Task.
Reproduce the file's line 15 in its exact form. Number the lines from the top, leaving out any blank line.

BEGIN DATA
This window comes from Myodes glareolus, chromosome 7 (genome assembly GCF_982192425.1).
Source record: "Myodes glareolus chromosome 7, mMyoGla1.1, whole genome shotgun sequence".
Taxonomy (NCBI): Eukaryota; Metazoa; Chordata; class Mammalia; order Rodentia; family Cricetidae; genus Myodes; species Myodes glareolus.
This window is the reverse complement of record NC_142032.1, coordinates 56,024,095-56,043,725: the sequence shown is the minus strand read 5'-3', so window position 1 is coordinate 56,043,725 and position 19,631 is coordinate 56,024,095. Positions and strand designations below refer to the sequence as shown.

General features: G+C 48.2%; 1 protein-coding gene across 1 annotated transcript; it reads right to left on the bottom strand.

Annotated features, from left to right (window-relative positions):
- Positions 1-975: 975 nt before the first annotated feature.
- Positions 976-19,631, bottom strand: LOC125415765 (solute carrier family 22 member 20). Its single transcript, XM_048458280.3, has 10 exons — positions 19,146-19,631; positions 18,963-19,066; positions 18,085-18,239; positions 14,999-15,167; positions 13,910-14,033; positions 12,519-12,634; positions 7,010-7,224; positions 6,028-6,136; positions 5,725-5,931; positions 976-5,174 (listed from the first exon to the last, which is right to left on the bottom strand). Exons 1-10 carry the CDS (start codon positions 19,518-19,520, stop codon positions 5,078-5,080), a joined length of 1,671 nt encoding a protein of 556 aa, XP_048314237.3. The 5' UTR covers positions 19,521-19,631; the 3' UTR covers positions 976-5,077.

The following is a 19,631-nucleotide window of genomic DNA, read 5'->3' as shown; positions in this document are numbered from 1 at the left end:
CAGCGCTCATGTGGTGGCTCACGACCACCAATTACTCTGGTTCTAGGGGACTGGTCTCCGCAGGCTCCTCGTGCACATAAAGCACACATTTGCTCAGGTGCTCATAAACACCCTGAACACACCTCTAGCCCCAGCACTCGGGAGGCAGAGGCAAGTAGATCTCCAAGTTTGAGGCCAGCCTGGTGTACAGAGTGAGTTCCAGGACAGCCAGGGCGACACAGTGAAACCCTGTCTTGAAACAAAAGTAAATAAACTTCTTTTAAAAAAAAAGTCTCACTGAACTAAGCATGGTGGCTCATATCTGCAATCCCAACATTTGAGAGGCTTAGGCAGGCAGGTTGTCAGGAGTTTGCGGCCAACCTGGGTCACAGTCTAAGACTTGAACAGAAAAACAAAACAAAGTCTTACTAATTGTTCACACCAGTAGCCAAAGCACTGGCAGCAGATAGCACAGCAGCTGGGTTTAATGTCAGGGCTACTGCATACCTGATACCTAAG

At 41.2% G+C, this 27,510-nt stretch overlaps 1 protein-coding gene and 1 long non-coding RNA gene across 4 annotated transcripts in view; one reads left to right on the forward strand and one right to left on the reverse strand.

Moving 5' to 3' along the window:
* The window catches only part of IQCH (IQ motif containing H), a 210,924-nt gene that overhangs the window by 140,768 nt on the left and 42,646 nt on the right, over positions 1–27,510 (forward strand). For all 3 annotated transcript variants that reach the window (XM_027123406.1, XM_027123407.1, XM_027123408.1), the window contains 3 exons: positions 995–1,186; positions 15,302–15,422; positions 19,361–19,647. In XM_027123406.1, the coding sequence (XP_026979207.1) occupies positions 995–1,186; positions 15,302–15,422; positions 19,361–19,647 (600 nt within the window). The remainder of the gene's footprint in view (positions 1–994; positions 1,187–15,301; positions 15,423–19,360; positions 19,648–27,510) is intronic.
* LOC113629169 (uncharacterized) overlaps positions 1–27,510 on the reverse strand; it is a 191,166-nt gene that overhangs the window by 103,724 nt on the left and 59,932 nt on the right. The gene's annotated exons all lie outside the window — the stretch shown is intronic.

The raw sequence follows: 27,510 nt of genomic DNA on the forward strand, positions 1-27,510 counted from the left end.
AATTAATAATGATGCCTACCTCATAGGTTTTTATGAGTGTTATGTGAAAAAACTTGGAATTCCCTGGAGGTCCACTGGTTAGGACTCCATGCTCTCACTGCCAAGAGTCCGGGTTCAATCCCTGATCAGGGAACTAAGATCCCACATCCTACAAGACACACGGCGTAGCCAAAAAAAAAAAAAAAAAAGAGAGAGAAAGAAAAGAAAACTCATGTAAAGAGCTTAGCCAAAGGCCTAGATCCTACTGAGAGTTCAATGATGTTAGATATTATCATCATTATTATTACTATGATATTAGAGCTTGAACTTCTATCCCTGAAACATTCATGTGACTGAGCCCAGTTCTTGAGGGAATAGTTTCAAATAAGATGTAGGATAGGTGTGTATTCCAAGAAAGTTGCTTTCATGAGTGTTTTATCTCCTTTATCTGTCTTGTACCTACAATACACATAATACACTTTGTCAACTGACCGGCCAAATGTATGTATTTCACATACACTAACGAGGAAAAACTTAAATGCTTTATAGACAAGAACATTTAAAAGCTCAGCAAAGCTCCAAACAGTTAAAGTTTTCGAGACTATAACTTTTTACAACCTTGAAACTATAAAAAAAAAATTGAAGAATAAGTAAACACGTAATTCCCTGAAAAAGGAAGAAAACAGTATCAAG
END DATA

The raw sequence follows: 27,510 nt of genomic DNA on the forward strand, positions 1-27,510 counted from the left end.